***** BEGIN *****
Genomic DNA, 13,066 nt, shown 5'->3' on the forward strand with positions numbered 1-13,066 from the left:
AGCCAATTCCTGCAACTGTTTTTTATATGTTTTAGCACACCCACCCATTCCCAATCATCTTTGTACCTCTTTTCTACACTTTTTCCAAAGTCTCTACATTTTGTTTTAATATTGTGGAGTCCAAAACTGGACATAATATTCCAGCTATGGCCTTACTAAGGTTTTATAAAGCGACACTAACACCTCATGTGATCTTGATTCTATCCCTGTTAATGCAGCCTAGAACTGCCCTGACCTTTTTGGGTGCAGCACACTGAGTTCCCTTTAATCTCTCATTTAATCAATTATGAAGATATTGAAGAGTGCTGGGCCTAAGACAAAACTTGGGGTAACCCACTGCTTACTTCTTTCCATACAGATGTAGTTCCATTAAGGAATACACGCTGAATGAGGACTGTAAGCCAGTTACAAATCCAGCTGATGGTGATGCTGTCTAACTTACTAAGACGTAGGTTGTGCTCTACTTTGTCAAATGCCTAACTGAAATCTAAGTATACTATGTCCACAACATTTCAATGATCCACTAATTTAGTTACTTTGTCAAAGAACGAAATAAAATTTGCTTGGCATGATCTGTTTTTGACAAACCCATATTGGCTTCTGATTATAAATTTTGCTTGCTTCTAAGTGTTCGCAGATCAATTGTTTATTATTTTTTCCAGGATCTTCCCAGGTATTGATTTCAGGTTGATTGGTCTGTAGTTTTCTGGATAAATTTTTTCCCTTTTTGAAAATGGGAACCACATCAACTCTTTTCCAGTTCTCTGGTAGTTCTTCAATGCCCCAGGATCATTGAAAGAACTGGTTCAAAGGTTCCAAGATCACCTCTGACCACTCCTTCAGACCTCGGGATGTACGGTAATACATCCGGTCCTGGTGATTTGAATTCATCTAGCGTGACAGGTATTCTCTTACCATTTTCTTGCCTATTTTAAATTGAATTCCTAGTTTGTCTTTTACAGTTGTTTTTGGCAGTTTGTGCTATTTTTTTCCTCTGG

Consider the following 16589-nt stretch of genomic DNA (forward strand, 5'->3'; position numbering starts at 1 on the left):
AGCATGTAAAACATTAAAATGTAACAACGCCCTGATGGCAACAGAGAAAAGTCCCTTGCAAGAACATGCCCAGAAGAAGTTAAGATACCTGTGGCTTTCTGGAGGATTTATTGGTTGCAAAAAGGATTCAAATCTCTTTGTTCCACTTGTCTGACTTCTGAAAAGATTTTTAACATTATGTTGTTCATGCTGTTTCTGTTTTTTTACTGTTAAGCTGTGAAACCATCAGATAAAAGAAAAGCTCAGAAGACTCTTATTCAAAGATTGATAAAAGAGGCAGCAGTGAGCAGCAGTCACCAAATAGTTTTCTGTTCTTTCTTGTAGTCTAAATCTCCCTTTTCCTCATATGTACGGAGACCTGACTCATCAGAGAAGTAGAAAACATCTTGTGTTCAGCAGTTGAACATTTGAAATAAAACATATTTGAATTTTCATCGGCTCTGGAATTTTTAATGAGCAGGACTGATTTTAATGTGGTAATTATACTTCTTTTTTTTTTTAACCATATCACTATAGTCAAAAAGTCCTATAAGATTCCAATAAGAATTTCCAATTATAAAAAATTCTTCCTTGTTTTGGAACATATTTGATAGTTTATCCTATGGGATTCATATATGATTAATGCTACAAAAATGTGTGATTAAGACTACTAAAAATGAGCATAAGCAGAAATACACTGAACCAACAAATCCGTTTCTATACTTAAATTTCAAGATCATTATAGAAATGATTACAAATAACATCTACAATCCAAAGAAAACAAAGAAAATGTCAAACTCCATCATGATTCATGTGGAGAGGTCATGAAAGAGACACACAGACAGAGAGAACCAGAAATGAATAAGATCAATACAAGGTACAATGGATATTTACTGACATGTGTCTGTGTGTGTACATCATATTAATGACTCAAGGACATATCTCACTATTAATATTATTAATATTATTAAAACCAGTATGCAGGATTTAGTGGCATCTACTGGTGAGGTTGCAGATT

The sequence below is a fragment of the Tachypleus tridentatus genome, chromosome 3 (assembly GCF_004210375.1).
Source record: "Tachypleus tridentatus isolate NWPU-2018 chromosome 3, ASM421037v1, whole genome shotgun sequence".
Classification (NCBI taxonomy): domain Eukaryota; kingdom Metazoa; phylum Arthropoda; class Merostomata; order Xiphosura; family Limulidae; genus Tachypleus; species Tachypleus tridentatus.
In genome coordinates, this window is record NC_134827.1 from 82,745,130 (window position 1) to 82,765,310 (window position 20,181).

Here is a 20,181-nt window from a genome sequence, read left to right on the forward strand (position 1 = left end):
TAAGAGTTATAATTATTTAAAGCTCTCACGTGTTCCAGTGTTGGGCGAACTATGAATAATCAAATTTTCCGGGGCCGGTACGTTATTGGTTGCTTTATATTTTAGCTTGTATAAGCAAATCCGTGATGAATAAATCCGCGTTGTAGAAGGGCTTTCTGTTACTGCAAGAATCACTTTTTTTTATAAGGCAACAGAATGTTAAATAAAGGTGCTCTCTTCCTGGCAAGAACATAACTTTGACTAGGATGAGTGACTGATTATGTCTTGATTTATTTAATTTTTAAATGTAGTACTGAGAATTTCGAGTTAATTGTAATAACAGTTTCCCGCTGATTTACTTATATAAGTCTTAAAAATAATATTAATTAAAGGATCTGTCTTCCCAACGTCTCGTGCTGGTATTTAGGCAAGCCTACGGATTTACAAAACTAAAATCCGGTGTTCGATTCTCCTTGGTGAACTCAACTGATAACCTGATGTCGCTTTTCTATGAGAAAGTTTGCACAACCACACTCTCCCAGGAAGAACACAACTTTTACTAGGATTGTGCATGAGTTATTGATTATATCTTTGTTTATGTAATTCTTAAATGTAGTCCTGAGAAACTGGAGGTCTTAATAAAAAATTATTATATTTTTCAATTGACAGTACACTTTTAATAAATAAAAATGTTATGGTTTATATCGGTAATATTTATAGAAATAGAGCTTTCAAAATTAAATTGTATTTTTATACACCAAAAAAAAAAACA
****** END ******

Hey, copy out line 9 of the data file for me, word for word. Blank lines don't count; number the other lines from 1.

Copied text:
Here is a 20,181-nt window from a genome sequence, read left to right on the forward strand (position 1 = left end):